Highly intelligent, playful and adaptable, the common raven (Corvus corax) and its extraordinary traits have become a part of human folklore across the world. Common ravens are spread across the entire northern hemisphere, and vary slightly in size and build by geographic location and available diet. Most ravens are jet black and the largest varieties live in northern regions. Most of these birds are between 2 and 3 feet in length and have wingspans of 3-5 feet. A relatively heavy bird, ravens usually weigh between 2 and 4lbs. In North America ravens are often mistaken for crows, which are significantly smaller and have a much different call.
Common ravens have evolved to the point that they can live in almost any climate from low deserts to the high Himalayan Mountains. They generally prefer wooded areas, but can also be found in urban environments where a steady food source, such as a garbage dump, is available. Highly opportunistic, ravens can and will feed on a variety of plants and animals. They do prey on small lizards, rodents, insects, and birds, but will also eat grains, fruits, and berries when the opportunity presents itself. Ravens are also scavengers, and will feed on road kill and human garbage. If a raven manages to scavenge or kill more food than it immediately needs, it will hide the food in a cache. Likewise, ravens will steal food from the caches of other animals, including other ravens, to survive.
The common raven has one of the largest brains of any bird. They are capable of solving problems that seem quite complex for any animal. In one noted experiment, a piece of meat was left dangling from a string below a perch. The meat was too high to reach from the ground, so the raven was required to pull the string up a little at a time, and loop the rope under its feet. Four out of the five common ravens tested eventually succeeded with no training or guidance.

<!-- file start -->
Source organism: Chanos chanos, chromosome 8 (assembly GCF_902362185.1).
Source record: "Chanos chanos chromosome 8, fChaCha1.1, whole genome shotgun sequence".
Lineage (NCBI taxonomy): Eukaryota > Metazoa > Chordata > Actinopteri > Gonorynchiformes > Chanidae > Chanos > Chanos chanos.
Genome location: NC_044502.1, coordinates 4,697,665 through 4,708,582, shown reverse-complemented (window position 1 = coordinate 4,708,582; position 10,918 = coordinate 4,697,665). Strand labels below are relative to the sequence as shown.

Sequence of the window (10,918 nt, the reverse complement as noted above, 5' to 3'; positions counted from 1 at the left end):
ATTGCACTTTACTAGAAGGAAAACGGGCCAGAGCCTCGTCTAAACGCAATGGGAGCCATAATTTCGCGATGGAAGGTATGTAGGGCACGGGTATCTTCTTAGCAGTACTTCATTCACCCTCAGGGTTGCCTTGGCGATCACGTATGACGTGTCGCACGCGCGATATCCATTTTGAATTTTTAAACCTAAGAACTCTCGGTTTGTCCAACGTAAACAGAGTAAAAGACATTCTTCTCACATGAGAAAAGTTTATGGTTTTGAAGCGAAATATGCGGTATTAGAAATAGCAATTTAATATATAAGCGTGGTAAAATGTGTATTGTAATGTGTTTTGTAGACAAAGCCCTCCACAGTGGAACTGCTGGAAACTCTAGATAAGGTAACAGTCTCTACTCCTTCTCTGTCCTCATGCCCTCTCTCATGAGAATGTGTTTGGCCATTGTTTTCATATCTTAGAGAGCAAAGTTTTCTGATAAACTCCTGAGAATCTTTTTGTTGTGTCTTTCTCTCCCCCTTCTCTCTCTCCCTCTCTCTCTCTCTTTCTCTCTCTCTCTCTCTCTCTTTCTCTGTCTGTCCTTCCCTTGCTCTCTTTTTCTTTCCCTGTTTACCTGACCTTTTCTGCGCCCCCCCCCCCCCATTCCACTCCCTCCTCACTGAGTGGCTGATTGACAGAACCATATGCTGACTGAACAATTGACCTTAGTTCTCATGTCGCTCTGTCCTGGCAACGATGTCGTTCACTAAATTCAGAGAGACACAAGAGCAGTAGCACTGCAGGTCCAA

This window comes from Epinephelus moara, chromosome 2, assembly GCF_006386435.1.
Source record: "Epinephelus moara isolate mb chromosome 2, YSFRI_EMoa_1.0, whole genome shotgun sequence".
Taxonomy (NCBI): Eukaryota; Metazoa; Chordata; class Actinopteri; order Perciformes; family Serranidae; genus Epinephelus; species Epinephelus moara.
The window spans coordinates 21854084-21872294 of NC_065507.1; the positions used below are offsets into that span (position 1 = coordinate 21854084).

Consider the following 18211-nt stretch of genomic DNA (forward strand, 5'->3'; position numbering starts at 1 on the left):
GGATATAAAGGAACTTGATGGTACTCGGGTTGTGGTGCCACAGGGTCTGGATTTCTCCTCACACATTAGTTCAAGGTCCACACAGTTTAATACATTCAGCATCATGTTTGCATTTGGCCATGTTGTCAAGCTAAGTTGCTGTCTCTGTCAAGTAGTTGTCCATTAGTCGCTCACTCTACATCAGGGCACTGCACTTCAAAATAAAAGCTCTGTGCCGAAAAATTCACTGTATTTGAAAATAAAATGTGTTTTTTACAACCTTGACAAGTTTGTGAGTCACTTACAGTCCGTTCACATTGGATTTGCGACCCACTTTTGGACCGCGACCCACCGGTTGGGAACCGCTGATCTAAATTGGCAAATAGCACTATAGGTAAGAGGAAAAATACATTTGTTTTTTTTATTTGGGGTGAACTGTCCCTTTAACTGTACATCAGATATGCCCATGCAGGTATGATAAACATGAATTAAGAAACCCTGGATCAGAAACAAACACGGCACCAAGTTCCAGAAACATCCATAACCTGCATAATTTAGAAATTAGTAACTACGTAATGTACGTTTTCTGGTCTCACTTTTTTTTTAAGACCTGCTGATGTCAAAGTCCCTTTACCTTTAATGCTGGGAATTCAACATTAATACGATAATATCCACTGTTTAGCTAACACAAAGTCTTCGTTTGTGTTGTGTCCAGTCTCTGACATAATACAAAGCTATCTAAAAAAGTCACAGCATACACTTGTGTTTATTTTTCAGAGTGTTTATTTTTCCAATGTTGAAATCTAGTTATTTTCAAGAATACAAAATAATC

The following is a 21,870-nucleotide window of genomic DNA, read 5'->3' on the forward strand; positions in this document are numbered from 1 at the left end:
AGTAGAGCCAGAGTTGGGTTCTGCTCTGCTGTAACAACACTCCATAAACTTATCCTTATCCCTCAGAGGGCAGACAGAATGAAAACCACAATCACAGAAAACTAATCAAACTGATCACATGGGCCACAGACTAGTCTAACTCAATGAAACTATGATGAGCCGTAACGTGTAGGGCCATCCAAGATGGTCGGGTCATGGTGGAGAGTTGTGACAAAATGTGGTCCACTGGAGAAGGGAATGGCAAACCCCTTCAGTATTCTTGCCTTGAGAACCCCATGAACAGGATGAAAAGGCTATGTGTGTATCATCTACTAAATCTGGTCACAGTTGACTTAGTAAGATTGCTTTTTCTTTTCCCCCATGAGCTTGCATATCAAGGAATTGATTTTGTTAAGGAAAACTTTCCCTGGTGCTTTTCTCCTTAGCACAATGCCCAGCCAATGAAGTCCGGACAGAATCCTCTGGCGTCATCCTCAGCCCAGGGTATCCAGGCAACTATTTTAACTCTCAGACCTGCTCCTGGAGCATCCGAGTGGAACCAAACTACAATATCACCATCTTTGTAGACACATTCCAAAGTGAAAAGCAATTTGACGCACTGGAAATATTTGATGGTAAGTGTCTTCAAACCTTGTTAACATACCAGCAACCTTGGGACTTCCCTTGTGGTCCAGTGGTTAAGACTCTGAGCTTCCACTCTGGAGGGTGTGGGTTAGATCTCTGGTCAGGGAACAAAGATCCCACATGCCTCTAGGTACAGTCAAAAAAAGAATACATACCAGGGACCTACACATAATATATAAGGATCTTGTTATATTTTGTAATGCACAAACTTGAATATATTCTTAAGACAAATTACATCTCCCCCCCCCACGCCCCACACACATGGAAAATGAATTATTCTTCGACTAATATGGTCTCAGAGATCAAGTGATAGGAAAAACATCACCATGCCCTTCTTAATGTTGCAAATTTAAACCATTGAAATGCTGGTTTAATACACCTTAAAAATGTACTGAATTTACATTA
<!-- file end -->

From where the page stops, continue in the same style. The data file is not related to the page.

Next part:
Common ravens have fascinating vocal abilities, with upwards of 30 different calls. They are also talented mimics, and can accurately reproduce the sounds and calls of many different animals they have been exposed to. Known for being playful pranksters, common ravens will sometimes use these calls to confuse or annoy other animals; however, they have been known to mimic the calls of coyotes and wolves to attract them to an animal carcass, essentially manipulating the larger animals into doing the hard work of opening the carcass up.
Ravens have very complex mating rituals including aerial acrobatics, flying with interlocked talons and displays of intelligence. Some juveniles may take several years to find a willing mate, but once paired they will likely stay together for life. Once together the pair will build a nest in a large tree or cliff ledge in which to reproduce. Common raven chicks hatch after about three weeks, and the chicks will stay with both parents for the first six months of their lives. Ravens are very protective of their young. Their large size and intelligence means they have few natural predators and can successfully defend against most. Ravens have even been known to drop stones on animals that venture too close to their nest. As further proof of their cunning and adaptability, common ravens can live as long 40 years in the wild.
COMMON RAVEN FACTS
- Common ravens raised in captivity can imitate human speech better than some parrots.
- Ravens often work in pairs to steal food from larger animals such as wolves. One raven will distract the wolf, mocking it, while the other steals the food.